Bernanke says Citigroup, Bank of America will survive
While being careful not to reveal any specific, potential future actions, or the financial form they could take, U.S. Federal Reserve Chairman Ben Bernanke, testifying Tuesday before the Senate Banking Committee, in an exchange with Sen. Richard Shelby, R-Alabama, the committee's ranking member, dispelled any notions that the Fed believes Citigroup and the Bank of America are, in Shelby's words, "mummies."
Sen. Shelby: Aren't these banks dead?
Chairman Bernanke: No, Senator, they are not.
Bernanke then went on to outline how a two-step process would begin the task of healing the nation's banking system, C-SPAN reports.
Next step: Bank stress test
The first step involves the U.S. Treasury's Department's stress test to determine major banks' toxic asset content, including overall portfolio health and operational health, Bernanke said.
The second step involves a plan for stabilization and recapitalization, and although Bernanke obviously could not specify the size or scope of possible individual bank interventions, he nevertheless indicated that stabilizing and supporting existing large banks would create less sector stress and cause less disruption to the U.S. and global financial systems than 'shutting down' one or more of the major banks, Citibank and the Bank of America included.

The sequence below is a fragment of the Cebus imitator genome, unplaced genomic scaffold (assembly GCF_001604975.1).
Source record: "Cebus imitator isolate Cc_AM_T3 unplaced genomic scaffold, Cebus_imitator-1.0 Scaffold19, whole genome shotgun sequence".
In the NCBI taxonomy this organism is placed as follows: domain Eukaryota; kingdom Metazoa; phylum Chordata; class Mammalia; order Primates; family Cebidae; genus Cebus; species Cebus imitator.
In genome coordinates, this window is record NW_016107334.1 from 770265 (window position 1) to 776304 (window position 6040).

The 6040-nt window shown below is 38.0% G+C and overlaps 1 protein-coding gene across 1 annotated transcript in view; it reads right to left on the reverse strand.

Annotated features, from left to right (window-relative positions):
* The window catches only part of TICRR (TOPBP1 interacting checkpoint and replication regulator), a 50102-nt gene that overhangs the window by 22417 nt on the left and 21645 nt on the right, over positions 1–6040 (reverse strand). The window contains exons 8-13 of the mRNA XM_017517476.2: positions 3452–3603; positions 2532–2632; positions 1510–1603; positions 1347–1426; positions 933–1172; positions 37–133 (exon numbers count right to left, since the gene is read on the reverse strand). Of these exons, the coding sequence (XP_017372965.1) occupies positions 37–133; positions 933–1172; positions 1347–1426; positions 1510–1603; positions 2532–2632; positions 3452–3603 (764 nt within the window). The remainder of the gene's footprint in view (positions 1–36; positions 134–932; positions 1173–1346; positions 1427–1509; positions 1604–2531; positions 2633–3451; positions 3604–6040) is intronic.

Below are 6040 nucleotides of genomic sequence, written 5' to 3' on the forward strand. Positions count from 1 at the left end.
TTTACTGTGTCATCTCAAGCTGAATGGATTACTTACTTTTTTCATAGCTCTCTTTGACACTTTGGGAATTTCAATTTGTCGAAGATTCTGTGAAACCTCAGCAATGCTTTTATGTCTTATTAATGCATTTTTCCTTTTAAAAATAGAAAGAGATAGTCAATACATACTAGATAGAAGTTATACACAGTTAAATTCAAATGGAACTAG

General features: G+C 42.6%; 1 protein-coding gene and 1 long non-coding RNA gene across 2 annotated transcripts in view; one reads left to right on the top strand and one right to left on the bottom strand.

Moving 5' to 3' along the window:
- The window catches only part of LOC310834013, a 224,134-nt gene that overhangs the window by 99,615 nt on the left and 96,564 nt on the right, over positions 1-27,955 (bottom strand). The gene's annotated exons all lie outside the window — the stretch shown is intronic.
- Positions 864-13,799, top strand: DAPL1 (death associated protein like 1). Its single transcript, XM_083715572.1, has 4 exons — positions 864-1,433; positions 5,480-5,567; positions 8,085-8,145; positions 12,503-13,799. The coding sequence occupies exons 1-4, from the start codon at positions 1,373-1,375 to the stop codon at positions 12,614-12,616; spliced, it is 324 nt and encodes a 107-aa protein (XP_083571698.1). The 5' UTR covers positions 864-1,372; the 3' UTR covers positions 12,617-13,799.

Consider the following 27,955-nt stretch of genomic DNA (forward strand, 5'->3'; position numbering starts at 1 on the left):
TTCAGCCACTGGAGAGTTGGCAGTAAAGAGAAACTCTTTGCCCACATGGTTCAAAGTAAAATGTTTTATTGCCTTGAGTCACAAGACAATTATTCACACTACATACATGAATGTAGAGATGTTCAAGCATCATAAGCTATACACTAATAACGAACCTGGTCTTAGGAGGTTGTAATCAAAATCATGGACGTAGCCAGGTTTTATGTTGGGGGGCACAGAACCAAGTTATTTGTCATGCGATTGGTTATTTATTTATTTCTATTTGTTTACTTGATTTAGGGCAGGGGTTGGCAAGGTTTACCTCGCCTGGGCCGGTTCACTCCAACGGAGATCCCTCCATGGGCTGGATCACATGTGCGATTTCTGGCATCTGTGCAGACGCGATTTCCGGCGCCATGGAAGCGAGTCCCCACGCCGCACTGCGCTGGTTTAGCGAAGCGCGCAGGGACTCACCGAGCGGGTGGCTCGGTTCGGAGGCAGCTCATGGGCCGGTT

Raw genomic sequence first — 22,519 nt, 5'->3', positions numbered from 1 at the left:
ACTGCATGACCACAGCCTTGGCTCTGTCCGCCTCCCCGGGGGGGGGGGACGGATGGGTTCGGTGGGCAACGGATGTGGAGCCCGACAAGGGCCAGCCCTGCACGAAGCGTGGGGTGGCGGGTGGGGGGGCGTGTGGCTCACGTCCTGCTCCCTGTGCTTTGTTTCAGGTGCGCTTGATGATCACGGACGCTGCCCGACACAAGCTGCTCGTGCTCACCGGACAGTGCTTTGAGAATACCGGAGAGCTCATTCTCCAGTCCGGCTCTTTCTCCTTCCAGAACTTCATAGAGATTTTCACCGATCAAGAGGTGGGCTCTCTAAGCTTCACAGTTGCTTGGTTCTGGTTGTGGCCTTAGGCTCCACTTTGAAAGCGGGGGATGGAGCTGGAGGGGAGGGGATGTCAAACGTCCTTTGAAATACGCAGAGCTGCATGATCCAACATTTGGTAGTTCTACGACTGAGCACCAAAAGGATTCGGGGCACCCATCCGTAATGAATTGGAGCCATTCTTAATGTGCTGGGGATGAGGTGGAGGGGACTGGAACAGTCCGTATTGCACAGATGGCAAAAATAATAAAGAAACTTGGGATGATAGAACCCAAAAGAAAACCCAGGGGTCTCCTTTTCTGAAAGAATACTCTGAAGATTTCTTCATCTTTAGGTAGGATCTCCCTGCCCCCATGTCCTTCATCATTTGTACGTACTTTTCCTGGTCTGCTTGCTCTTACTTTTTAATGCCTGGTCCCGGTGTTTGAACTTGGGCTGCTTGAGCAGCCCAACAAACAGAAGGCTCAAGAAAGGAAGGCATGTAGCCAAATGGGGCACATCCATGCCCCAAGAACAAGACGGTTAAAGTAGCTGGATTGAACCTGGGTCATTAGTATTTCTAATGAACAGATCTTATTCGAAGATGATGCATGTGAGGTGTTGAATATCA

Bernanke also countered a contention by Sen. Shelby that the banks' low stock price was tantamount to the markets' judgment that the banks are insolvent. Bernanke said the stock prices may also reflect doubt about what the government plans to do in relation to the banks -- for example, whether the government would take control of the institutions, a tactic that could potentially wipe out both common stock holders and bond holders, and disrupt counterparty relationships, thus shying away investors, and potential business.
Citibank's (NYSE: C) shares rose 31 cents to $2.45, while the Bank of America (NYSE: BAC) rose 69 cents to $4.60 in Tuesday afternoon trading.
Monetary Policy Analysis: Fed Chairman Bernanke's testimony Tuesday provided further evidence that while new banks and other public-private institutions will likely be created, the revised banking system will not, by design, exclude current major banks. The Fed still views closure of one of the major banks as doing more harm to the financial system than it would eliminate, and that's the view from here, as well: the major banks' relationships are too vast and their infrastructures are too interconnected to the global financial system not to be include in the new and improved banking sector.